In Acts 26 Paul was given permission to speak to Herod Agrippa in his own defense: “And now I stand on trial for the hope of the promise made by God to our fathers” (Acts 26:6). Some of our Christmas songs feature the idea of hope- “A thrill of hope, the weary world rejoices for yonder breaks a new and glorious morn!”[ O Holy Night]; “The hopes and fears of all the years are met in thee tonight” [O Little Town of Bethelehem]; are two examples. Of course children live in hope around Christmas time…fueled by advertisements on television children hope for a Christmas filled with new toys, fun gifts, and a promise of something new.
But adults live in hope as well around Christmas time. We hope for a safe and stress-free family time. We hope that the weather holds so we can run all the errands that need to be run, so that we can finish all the tasks that need to be done before the holdiay’s are behind us. When pressed some adults will ‘hope’ for things such as peace, family harmony, and a healthy new year.
But Paul is not on trial for merely hoping for new things or a better life or even a more comfortable life. The hope for which Paul is on trial for his life is a hope expressed in a promise- that God would use His people to make Himself known. This hope expressed in a promise made Paul’s life more difficult, not easier (see 2 Cor 11-12). This hope expressed in a promise created divisions and it did not bring peace (see Jesus’ words in Matthew 10:34-39).
Nearly two thousand years later people all across the world are still imprisoned and put on trial for this hope expressed in a promise. Though most of us reading this post have never experienced any serious opposition because of this hope expressed in a promise, the reality is that God’s promise provokes hostility and anger in many places around the world.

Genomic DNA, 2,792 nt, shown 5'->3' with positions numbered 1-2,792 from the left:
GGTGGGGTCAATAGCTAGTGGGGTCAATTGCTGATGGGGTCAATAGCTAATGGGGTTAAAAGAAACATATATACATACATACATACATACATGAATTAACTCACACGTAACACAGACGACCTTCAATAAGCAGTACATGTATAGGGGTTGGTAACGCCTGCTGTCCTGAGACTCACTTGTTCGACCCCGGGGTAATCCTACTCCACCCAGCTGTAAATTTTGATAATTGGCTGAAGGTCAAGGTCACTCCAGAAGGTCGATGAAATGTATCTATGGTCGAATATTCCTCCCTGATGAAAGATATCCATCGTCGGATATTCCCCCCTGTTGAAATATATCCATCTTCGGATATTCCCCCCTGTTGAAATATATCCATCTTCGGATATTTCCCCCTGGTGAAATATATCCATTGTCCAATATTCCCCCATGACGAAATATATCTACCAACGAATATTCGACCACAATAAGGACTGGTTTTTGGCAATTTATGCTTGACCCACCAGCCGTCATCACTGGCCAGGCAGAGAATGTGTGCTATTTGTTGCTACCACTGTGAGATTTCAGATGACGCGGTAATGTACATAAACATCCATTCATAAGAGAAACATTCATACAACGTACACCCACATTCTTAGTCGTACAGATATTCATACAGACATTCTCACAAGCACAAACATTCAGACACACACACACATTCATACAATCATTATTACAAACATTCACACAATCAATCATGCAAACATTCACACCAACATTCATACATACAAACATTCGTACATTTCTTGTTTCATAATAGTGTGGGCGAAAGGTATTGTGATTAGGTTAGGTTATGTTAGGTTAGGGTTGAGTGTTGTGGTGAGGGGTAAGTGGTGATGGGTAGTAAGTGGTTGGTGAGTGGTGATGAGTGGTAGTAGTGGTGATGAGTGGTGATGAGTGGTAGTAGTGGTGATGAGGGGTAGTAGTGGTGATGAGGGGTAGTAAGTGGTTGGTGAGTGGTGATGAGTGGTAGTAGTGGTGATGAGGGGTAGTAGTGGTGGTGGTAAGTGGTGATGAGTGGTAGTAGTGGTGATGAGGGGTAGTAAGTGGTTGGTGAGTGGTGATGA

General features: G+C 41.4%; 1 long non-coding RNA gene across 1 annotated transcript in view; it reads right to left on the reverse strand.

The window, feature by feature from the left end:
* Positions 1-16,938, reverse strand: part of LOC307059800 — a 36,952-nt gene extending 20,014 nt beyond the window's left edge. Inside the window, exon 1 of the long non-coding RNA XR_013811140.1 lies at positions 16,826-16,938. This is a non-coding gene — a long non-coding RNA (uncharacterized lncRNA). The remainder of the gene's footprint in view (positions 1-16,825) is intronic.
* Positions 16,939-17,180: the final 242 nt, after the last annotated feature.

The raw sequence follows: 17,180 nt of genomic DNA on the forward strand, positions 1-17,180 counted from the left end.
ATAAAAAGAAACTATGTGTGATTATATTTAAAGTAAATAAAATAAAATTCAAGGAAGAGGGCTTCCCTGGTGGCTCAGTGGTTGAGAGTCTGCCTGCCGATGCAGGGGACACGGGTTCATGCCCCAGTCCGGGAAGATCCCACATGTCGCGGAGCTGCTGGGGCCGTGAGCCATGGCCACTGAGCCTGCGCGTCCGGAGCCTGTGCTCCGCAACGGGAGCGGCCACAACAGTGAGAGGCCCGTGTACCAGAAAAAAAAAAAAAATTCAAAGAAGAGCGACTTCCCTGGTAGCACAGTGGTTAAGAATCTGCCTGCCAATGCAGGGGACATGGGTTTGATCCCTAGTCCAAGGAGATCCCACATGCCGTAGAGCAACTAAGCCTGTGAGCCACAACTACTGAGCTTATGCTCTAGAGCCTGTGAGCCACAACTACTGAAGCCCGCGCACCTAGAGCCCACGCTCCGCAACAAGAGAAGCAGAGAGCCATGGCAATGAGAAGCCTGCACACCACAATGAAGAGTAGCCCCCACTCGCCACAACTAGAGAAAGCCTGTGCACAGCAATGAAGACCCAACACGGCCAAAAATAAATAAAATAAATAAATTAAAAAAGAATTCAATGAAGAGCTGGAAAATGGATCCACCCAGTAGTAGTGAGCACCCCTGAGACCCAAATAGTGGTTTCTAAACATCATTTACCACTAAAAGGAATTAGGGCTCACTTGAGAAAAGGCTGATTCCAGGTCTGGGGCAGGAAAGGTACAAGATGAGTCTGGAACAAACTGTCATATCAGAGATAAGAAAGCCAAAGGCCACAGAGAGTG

So, what exactly is this ‘hope expressed in a promise’ that Paul and countless others have been willing to stand trial for? What is the content of this hope? First, it is the hope that is contained in the coming of Christ. The hope of His coming is that God is still involved in His world. The hope of Christ’s coming is that redpemption is possible, that sin will not have the last word.
The promise is the assurance that what God has begun He will complete. The redemption the creation longs for (Rom 8:19-25) will be finished. What God began in the Garden and has made possible through the Second Adam (i.e. Jesus Christ) will come to God’s intended fruition.
The hope of the promise is the fuel of Christmas—God in the flesh means God made real in a way we can access and a promise that He is coming again.